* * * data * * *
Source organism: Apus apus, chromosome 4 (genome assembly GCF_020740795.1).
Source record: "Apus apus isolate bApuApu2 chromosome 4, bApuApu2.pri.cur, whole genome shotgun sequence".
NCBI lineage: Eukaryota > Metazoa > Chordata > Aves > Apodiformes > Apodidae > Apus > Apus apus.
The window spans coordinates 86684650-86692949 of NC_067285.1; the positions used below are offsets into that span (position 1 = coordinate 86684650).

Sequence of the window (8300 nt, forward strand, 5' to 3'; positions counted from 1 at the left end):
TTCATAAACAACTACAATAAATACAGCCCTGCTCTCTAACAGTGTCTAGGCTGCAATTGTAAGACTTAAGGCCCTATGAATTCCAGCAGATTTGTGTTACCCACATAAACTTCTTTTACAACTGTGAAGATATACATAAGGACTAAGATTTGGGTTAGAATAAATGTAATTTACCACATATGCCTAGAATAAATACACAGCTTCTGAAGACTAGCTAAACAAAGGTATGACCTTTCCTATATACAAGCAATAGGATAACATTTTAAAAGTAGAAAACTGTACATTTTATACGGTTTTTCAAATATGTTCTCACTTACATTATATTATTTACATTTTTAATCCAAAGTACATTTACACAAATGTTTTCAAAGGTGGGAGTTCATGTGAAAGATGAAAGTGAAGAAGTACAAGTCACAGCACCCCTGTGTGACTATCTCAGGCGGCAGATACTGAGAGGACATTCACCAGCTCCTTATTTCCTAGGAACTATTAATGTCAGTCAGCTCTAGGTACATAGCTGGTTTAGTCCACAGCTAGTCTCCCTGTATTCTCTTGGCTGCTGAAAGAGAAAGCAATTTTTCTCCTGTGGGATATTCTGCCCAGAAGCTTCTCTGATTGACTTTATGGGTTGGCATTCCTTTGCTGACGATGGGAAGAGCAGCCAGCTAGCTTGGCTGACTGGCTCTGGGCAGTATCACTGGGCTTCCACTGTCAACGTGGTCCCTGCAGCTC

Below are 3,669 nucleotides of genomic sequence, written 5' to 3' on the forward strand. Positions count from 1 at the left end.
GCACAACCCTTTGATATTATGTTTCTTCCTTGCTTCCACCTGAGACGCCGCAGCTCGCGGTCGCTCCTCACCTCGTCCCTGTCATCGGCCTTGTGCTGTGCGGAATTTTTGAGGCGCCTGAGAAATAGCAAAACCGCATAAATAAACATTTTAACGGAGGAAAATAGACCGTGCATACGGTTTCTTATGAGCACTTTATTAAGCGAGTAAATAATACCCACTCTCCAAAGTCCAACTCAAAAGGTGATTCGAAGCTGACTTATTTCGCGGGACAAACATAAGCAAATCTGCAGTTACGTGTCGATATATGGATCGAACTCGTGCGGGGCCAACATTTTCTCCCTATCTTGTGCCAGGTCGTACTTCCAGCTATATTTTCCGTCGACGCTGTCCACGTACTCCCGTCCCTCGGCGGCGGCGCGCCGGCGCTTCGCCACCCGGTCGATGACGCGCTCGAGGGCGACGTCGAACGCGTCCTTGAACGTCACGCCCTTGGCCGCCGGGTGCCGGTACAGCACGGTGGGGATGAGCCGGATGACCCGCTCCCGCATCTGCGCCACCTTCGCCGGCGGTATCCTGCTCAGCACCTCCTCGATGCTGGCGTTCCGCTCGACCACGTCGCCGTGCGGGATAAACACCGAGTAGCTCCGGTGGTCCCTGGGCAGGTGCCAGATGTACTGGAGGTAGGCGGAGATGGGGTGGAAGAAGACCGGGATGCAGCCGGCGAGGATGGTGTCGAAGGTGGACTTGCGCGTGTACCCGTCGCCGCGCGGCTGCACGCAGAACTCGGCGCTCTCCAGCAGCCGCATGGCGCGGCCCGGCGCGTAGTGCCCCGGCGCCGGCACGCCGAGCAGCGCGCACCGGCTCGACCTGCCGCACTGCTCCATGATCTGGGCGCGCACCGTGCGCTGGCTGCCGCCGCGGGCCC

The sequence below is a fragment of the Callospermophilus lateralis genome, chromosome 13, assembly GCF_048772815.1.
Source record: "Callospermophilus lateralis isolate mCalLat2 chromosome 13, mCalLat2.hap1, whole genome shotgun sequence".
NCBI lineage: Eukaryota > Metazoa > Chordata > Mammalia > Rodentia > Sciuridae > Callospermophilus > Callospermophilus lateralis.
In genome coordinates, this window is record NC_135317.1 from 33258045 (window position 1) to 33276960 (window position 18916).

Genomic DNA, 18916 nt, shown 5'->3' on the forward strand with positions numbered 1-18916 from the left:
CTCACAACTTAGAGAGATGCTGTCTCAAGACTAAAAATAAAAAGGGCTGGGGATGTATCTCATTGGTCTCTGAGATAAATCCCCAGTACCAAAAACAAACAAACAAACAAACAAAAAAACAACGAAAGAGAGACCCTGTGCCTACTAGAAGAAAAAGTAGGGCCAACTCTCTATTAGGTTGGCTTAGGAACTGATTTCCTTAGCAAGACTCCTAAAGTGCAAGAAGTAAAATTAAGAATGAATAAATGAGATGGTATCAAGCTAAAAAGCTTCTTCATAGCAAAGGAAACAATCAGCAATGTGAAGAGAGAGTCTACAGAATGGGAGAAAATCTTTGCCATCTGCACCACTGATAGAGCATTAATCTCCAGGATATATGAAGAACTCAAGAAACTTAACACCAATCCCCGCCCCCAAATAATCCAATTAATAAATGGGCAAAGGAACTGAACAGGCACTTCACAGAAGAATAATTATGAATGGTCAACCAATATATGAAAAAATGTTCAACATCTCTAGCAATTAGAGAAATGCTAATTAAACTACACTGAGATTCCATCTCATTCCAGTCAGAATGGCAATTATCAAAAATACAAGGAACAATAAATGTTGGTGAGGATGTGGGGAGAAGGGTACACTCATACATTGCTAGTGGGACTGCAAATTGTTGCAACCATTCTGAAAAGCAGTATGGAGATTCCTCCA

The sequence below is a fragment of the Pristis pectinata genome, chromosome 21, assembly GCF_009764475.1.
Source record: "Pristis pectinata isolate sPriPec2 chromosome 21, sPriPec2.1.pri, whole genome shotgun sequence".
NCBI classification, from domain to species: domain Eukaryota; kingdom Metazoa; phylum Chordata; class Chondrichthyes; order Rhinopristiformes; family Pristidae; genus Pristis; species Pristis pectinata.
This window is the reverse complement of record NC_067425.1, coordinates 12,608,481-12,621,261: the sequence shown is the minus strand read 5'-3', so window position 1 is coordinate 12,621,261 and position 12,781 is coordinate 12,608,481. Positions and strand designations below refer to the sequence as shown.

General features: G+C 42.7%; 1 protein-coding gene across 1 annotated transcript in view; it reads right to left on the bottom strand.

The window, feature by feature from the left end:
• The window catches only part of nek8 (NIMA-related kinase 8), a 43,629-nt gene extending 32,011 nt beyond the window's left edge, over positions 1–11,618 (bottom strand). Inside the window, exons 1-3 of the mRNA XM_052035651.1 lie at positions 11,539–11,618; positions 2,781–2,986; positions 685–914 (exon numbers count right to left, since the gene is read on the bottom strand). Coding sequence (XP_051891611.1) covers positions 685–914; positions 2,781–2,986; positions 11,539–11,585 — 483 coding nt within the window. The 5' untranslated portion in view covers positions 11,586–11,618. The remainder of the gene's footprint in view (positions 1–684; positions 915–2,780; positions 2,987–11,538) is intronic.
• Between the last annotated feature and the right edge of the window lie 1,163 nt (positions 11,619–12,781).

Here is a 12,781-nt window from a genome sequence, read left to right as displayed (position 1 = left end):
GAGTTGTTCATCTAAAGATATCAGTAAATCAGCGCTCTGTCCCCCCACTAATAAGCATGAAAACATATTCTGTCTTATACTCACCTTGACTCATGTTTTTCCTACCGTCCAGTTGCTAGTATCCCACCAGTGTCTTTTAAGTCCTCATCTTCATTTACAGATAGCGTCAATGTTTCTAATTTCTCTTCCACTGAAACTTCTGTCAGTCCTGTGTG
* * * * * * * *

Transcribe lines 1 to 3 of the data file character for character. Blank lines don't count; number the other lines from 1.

Source organism: Apus apus, chromosome 4 (genome assembly GCF_020740795.1).
Source record: "Apus apus isolate bApuApu2 chromosome 4, bApuApu2.pri.cur, whole genome shotgun sequence".
NCBI lineage: Eukaryota > Metazoa > Chordata > Aves > Apodiformes > Apodidae > Apus > Apus apus.